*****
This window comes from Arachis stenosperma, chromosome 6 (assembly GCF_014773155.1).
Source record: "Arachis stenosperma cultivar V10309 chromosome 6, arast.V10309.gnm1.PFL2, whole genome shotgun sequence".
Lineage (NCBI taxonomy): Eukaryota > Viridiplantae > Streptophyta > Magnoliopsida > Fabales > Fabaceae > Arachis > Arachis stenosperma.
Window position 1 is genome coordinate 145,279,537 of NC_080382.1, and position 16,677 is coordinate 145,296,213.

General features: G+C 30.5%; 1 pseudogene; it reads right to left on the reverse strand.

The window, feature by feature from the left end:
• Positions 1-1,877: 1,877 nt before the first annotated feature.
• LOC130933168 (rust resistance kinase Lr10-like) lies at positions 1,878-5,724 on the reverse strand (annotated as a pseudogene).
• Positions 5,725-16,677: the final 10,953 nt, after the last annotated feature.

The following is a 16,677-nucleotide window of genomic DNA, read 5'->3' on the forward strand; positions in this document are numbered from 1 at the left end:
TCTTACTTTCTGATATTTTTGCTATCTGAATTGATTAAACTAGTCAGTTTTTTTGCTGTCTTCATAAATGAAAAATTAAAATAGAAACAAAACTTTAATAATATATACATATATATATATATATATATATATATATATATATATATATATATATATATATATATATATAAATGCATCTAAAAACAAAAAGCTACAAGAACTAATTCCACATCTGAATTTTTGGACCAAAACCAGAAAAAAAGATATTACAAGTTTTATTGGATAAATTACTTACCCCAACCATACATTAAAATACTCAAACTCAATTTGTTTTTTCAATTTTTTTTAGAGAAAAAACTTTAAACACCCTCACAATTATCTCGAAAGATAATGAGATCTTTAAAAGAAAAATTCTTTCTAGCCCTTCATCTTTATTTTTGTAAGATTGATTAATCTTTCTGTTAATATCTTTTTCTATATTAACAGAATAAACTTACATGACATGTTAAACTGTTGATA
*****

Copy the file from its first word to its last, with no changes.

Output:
This window comes from Arachis stenosperma, chromosome 6 (assembly GCF_014773155.1).
Source record: "Arachis stenosperma cultivar V10309 chromosome 6, arast.V10309.gnm1.PFL2, whole genome shotgun sequence".
Lineage (NCBI taxonomy): Eukaryota > Viridiplantae > Streptophyta > Magnoliopsida > Fabales > Fabaceae > Arachis > Arachis stenosperma.
Window position 1 is genome coordinate 145,279,537 of NC_080382.1, and position 16,677 is coordinate 145,296,213.

General features: G+C 30.5%; 1 pseudogene; it reads right to left on the reverse strand.

The window, feature by feature from the left end:
• Positions 1-1,877: 1,877 nt before the first annotated feature.
• LOC130933168 (rust resistance kinase Lr10-like) lies at positions 1,878-5,724 on the reverse strand (annotated as a pseudogene).
• Positions 5,725-16,677: the final 10,953 nt, after the last annotated feature.

The following is a 16,677-nucleotide window of genomic DNA, read 5'->3' on the forward strand; positions in this document are numbered from 1 at the left end:
TCTTACTTTCTGATATTTTTGCTATCTGAATTGATTAAACTAGTCAGTTTTTTTGCTGTCTTCATAAATGAAAAATTAAAATAGAAACAAAACTTTAATAATATATACATATATATATATATATATATATATATATATATATATATATATATATATATATATATATATAAATGCATCTAAAAACAAAAAGCTACAAGAACTAATTCCACATCTGAATTTTTGGACCAAAACCAGAAAAAAAGATATTACAAGTTTTATTGGATAAATTACTTACCCCAACCATACATTAAAATACTCAAACTCAATTTGTTTTTTCAATTTTTTTTAGAGAAAAAACTTTAAACACCCTCACAATTATCTCGAAAGATAATGAGATCTTTAAAAGAAAAATTCTTTCTAGCCCTTCATCTTTATTTTTGTAAGATTGATTAATCTTTCTGTTAATATCTTTTTCTATATTAACAGAATAAACTTACATGACATGTTAAACTGTTGATA